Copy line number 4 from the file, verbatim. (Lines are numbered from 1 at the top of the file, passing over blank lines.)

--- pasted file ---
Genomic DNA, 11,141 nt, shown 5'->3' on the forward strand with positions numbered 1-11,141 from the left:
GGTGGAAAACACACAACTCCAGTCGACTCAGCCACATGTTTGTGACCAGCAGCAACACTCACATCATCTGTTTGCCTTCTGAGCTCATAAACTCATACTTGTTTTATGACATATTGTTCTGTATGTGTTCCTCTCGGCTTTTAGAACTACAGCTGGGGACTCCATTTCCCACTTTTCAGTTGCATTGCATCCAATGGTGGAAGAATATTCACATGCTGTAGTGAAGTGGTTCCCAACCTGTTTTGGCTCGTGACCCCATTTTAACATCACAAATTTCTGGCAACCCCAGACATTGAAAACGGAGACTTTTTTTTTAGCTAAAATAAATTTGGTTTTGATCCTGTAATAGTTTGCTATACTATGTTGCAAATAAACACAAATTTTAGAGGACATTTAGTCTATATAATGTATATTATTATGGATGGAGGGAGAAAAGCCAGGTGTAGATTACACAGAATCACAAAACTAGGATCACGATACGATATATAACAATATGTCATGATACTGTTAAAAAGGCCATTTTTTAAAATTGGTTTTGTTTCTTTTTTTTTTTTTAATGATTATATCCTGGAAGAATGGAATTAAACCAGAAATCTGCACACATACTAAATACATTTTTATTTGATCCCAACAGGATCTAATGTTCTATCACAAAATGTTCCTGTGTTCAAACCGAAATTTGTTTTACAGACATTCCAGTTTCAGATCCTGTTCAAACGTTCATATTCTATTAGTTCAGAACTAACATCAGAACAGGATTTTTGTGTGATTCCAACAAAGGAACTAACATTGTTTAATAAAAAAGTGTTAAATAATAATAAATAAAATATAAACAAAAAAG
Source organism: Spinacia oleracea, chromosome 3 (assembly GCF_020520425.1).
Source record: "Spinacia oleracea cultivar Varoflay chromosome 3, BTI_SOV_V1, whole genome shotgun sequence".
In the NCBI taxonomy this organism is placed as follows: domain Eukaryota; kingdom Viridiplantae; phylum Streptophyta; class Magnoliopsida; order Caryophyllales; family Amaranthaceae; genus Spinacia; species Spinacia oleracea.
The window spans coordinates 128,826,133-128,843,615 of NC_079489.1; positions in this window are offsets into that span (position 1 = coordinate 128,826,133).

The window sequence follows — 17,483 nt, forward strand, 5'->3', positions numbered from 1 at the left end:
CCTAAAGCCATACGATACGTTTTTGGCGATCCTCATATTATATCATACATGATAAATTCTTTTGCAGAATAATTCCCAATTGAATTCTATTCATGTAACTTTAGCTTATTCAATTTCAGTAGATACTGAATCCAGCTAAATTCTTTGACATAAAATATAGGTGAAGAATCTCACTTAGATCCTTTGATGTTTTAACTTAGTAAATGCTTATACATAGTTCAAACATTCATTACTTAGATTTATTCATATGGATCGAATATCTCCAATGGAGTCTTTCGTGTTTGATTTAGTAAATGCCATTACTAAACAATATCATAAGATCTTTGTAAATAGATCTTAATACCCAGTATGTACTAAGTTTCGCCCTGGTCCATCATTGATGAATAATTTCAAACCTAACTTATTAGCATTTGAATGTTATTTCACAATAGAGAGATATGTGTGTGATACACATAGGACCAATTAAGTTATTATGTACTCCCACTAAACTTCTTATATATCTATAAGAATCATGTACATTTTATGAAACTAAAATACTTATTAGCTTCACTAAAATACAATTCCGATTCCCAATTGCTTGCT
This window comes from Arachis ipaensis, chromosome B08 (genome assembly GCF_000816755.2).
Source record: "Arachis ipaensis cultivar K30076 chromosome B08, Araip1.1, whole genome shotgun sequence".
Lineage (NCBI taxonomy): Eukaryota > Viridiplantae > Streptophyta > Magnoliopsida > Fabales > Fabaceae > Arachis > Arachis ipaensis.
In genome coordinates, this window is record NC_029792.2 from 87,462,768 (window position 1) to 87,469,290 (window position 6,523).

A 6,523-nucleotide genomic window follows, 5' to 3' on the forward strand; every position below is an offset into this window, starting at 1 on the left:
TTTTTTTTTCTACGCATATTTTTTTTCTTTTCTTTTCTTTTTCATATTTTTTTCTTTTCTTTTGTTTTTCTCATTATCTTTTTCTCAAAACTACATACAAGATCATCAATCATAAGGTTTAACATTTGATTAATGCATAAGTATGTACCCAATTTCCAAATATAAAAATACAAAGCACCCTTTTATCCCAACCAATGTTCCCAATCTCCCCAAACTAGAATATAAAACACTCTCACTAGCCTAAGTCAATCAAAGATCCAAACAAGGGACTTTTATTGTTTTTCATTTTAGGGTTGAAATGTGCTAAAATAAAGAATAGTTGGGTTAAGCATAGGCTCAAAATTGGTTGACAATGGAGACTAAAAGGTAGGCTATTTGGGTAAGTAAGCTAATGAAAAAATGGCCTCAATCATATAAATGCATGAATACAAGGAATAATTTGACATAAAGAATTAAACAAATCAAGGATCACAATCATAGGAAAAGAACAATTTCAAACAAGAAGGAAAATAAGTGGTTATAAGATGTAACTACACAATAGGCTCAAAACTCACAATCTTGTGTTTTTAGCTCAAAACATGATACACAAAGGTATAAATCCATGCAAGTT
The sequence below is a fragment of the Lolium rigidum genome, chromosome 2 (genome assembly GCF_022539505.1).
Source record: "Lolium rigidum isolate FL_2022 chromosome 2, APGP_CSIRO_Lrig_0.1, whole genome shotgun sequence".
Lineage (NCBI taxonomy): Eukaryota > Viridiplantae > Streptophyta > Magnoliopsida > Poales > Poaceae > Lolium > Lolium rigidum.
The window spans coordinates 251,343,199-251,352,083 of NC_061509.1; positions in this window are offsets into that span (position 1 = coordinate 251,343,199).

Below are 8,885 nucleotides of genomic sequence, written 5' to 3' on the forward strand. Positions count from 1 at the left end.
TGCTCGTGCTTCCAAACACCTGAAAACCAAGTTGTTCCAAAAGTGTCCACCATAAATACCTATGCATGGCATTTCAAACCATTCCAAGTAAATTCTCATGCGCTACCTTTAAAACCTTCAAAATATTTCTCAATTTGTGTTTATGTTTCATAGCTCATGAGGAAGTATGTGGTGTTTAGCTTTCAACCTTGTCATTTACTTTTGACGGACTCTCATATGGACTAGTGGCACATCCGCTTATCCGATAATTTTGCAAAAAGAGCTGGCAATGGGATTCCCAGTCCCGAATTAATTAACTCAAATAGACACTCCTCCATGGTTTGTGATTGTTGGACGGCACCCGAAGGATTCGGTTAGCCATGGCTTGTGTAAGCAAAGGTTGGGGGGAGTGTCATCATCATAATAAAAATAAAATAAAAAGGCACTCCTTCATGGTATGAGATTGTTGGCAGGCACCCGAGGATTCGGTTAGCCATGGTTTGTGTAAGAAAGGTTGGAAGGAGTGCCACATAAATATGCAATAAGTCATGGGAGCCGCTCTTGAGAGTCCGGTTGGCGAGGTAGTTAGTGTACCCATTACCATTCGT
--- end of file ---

Source record: "Spinacia oleracea cultivar Varoflay chromosome 3, BTI_SOV_V1, whole genome shotgun sequence".